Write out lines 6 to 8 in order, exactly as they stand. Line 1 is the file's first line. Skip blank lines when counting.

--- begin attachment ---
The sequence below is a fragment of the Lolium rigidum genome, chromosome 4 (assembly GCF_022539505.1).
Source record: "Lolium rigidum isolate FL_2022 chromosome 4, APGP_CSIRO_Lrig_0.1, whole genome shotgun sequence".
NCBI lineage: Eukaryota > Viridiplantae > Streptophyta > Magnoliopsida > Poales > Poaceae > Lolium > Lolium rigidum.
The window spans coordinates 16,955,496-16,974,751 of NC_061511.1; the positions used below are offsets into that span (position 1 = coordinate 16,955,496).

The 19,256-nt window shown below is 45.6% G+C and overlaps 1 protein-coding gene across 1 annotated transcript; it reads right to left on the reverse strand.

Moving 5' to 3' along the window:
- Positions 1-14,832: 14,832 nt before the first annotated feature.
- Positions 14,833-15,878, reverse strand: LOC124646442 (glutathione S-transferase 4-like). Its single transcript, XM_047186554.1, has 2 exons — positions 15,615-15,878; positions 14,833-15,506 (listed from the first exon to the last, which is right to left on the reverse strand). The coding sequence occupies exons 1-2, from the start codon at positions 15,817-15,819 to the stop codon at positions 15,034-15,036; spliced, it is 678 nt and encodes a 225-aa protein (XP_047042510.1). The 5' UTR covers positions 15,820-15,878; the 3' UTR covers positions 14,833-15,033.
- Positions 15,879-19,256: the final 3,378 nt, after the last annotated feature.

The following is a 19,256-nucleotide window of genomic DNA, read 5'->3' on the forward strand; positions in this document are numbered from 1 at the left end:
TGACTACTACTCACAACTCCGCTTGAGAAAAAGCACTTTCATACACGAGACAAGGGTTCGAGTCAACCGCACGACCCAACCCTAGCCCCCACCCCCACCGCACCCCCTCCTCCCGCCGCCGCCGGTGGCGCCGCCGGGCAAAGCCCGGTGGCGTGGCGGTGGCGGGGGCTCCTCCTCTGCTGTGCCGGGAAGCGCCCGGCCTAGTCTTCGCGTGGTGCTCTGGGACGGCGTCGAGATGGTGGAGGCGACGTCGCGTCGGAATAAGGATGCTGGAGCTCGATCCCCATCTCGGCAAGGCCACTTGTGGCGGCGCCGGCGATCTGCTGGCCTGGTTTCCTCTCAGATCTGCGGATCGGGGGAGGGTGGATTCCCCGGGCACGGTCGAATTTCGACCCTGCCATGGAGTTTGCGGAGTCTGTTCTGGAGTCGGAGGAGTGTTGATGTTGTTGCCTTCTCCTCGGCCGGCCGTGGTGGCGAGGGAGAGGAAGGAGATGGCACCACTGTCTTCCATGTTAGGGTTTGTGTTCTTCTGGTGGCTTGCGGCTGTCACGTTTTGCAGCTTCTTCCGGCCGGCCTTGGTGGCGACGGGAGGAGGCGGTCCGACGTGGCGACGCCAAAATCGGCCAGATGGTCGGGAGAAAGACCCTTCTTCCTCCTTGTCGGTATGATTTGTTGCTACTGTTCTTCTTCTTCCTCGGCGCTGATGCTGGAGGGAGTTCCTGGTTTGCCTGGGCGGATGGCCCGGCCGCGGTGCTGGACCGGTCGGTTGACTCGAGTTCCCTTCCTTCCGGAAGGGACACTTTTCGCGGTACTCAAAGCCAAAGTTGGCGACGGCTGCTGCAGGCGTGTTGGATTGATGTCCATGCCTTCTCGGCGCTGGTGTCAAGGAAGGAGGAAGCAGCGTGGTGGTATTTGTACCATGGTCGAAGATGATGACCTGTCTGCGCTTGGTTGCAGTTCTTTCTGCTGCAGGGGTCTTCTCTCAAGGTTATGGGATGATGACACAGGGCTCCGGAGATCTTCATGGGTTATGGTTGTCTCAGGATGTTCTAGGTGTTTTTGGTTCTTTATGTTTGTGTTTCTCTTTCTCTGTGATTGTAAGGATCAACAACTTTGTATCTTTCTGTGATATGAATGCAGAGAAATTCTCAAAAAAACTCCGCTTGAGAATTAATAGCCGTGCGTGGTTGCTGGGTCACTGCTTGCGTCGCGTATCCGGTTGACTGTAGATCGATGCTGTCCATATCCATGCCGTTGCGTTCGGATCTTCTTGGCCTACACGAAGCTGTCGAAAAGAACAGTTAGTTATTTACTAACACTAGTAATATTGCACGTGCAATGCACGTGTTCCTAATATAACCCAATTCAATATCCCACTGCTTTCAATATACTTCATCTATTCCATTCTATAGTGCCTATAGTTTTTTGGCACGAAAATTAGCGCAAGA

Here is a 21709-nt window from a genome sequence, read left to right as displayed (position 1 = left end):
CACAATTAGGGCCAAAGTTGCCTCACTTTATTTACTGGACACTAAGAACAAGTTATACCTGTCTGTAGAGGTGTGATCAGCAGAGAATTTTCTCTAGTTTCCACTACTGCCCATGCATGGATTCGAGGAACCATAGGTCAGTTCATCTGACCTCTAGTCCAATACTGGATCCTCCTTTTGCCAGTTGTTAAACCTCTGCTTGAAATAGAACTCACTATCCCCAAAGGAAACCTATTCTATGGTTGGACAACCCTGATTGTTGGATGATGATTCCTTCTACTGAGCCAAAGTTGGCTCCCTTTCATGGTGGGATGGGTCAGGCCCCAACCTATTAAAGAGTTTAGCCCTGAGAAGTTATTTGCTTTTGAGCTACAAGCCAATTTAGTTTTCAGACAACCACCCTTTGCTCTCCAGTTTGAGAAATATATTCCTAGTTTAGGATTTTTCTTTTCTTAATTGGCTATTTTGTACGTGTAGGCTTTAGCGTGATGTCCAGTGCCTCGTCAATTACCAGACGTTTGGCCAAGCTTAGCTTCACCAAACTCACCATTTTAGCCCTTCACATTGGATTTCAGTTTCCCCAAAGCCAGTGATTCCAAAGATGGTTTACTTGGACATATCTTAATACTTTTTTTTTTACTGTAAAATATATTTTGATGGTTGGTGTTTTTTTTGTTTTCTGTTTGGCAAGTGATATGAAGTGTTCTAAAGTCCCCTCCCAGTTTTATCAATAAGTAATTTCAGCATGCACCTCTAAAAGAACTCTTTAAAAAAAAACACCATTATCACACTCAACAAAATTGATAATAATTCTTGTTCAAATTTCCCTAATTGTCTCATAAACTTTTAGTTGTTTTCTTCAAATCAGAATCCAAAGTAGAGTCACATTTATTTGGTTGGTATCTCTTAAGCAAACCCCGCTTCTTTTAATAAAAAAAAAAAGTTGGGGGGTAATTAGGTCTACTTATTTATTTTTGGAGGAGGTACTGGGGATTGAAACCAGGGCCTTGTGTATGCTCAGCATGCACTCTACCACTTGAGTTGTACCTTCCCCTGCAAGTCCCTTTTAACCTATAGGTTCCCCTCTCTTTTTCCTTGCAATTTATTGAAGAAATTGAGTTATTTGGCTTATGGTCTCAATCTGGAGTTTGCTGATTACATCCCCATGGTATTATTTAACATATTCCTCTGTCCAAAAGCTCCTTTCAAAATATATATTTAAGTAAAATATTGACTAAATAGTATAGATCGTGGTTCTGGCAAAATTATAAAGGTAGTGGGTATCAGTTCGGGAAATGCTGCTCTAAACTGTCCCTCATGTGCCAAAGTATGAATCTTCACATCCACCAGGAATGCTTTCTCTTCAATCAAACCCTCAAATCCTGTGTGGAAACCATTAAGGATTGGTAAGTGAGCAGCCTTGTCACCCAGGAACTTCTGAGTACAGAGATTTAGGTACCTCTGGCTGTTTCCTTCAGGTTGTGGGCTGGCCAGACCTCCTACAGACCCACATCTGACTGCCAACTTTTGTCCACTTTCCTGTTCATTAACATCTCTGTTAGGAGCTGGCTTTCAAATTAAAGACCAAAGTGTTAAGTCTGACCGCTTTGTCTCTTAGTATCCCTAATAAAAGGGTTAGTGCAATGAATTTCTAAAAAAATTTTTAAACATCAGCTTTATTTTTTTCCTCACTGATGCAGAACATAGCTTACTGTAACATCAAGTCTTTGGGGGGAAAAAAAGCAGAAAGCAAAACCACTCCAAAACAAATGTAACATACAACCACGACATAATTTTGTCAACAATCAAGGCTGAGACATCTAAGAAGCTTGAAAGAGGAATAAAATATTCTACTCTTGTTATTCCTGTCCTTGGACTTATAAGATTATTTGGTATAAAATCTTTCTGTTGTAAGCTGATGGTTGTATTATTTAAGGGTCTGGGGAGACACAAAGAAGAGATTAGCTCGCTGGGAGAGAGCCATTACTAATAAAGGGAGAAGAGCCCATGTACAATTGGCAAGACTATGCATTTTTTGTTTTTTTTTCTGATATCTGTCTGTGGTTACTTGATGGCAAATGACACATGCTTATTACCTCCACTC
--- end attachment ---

Moving 5' to 3' along the window:
- Positions 1-14,832: 14,832 nt before the first annotated feature.
- Positions 14,833-15,878, reverse strand: LOC124646442 (glutathione S-transferase 4-like). Its single transcript, XM_047186554.1, has 2 exons — positions 15,615-15,878; positions 14,833-15,506 (listed from the first exon to the last, which is right to left on the reverse strand). The coding sequence occupies exons 1-2, from the start codon at positions 15,817-15,819 to the stop codon at positions 15,034-15,036; spliced, it is 678 nt and encodes a 225-aa protein (XP_047042510.1). The 5' UTR covers positions 15,820-15,878; the 3' UTR covers positions 14,833-15,033.